morgane_snowy_owl wrote: Zylah,
Thanks for the references, it sounds awesome! But.... you have three books on green housekeeping and yet it all comes down to using three ingredients for the whole job? Are they really useful? The books, I mean! Because you made me curious!!!!
morgane_snowy_owl wrote:hum, what is "washing up liquid"???
morgane_snowy_owl wrote:Likewise, there is no 100% clean energy... burning wood releases CO2 in the air, and here in North America we are often reminded that burning wood pollutes the air and we should avoid it as much as we can. We seldom light a fire in our house because of that, which is really sad. Nothing makes me happier in our harsh winters than lighting a nice fire in the living room and sit by it. Electricity is relatively clean here, because of our huge and numerous rivers. Even then, hydroelectricity also has important disadvantages... it does affect ecosystems, forces animals and people to relocate, and so on.
morgane_snowy_owl wrote:Absolutely, society has become very, very OCD about cleanliness.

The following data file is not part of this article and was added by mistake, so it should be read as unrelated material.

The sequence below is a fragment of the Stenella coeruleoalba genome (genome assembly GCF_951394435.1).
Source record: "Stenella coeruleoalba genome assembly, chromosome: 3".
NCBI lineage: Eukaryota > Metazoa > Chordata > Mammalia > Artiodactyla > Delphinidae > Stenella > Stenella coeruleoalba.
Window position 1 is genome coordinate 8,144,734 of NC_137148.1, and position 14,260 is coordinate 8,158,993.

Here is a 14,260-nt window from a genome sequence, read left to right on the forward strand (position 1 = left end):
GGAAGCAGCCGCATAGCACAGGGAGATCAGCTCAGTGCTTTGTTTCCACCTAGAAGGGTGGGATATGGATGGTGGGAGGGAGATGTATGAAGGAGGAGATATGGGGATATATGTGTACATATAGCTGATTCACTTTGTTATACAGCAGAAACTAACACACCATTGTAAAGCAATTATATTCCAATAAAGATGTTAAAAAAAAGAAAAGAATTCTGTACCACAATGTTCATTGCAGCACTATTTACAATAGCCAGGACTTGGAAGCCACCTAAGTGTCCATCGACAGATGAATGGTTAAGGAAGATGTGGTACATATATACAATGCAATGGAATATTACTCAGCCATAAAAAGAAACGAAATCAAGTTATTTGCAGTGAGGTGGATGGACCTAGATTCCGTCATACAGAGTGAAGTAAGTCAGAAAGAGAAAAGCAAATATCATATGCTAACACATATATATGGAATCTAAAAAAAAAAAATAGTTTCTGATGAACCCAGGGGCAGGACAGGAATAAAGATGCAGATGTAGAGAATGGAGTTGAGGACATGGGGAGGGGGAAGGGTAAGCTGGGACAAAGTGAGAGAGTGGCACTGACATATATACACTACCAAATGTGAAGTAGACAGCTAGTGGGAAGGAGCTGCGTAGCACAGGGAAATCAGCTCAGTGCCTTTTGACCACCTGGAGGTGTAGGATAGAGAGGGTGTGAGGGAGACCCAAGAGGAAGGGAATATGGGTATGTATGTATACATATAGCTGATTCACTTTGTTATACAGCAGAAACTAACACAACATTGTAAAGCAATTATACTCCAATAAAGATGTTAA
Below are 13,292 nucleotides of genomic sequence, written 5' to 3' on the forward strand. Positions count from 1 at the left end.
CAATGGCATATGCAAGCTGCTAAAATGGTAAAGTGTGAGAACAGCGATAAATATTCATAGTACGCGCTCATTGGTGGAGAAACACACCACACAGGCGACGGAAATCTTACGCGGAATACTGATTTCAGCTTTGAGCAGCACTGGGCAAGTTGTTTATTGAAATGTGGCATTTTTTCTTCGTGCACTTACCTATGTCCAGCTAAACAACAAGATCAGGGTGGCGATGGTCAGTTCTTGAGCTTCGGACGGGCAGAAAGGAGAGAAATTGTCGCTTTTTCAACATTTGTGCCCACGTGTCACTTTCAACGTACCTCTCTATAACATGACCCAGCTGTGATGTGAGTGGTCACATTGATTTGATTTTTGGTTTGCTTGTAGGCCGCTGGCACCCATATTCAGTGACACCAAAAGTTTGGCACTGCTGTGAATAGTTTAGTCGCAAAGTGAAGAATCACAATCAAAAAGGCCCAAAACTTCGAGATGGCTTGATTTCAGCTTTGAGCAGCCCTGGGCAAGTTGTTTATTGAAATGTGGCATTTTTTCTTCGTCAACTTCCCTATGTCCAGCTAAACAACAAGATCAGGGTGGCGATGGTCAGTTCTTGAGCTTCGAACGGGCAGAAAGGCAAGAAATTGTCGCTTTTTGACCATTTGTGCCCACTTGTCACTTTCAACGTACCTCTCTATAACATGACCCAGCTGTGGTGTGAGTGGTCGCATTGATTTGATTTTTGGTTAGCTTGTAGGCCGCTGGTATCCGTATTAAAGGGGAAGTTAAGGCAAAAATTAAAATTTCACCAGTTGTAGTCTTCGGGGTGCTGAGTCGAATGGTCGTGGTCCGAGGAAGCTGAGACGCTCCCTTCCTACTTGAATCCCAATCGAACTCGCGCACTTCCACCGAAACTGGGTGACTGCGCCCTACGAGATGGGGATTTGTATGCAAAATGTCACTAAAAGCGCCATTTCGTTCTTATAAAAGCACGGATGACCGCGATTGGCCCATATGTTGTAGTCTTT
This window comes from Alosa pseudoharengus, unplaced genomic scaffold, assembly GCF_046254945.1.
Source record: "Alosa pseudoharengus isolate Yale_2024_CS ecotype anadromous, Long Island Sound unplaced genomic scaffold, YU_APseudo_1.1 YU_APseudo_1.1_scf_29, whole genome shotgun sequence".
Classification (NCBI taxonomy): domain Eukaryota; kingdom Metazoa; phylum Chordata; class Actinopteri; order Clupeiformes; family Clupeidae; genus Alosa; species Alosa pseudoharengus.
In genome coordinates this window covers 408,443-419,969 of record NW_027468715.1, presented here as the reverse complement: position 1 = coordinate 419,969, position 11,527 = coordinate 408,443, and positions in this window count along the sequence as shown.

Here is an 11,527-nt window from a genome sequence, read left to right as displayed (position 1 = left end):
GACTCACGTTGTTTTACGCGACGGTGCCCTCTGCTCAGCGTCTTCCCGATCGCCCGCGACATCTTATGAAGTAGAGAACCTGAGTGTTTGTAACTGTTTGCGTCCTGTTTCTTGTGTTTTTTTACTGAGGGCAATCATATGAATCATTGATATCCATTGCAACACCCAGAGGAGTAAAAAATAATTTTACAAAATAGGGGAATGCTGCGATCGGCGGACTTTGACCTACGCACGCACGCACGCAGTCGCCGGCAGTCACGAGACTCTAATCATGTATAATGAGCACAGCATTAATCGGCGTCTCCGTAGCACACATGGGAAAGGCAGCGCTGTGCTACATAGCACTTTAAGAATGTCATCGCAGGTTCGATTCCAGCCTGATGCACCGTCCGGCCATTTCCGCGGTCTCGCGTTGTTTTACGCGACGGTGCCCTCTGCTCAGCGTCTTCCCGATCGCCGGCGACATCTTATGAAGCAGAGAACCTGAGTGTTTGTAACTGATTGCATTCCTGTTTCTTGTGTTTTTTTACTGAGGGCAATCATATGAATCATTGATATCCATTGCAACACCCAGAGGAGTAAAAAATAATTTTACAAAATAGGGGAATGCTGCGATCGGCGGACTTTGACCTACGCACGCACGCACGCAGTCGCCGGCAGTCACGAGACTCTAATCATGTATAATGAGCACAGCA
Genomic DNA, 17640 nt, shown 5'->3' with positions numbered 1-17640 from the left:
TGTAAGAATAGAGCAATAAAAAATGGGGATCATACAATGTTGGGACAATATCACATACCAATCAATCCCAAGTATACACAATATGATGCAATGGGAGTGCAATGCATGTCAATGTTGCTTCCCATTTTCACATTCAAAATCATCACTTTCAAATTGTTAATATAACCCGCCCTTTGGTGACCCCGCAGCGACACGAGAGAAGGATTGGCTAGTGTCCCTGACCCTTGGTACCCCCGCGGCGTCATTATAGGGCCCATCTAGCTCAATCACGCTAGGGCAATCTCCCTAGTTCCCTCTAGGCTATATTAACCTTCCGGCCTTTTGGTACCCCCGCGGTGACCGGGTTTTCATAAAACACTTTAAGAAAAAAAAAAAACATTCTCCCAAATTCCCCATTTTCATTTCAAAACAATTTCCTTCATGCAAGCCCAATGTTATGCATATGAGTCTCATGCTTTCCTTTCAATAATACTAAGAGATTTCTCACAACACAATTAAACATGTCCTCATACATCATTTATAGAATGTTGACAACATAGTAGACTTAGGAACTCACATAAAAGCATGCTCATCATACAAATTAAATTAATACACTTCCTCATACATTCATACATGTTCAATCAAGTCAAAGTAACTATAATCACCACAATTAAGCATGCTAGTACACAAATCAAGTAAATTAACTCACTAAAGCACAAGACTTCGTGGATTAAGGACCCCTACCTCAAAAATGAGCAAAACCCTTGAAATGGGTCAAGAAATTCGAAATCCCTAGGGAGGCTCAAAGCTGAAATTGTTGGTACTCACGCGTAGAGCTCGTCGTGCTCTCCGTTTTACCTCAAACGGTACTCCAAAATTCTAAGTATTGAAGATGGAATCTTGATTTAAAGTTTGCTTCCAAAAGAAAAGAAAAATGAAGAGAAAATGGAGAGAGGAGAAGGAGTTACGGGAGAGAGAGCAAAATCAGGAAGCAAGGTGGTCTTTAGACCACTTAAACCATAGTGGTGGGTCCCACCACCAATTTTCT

katie bridgewater wrote:As trees grow, they absorb CO2 from the air around them. When they die and rot, they release this CO2 straight back into the atmosphere. If you burn the wood, you release this CO2 back into the air, but there is no net increase in the amount of CO2 present. This is what 'Carbon Neutral' means.
katie bridgewater wrote:But the least damaging in principle is to burn wood efficiently for heating and cooking. The only damage is the release of particulates into the atmosphere, which is far more of a problem from diesel engines in cities or coal-fire power stations.
katie bridgewater wrote:Dirt is just 'stuff' that we deem to be in the wrong place! So mud on my carpet is dirt, but likewise, concrete where there should be mud is dirt too to me!
morgane_snowy_owl wrote: Where did you get all that info?
katie bridgewater wrote:So mud on my carpet is dirt, but likewise, concrete where there should be mud is dirt too to me!
Corwen wrote:Does anyone here remember Eubanks, the hand powered carpet cleaning machines? Looked like the bastard offspring of a vacuum cleaner and a mop, they had brushes inside which went around when you pushed, and then when you were finished you held it over the bin, pulled a lever and all the dirt fell out. I remember using one as a kid, it seemed to pick stuff up from the carpet pretty well, I wonder if you can still get them?
Jake wrote:katie bridgewater wrote:So mud on my carpet is dirt, but likewise, concrete where there should be mud is dirt too to me!
Perfect! Do you mind if I steal this and say it constantly?
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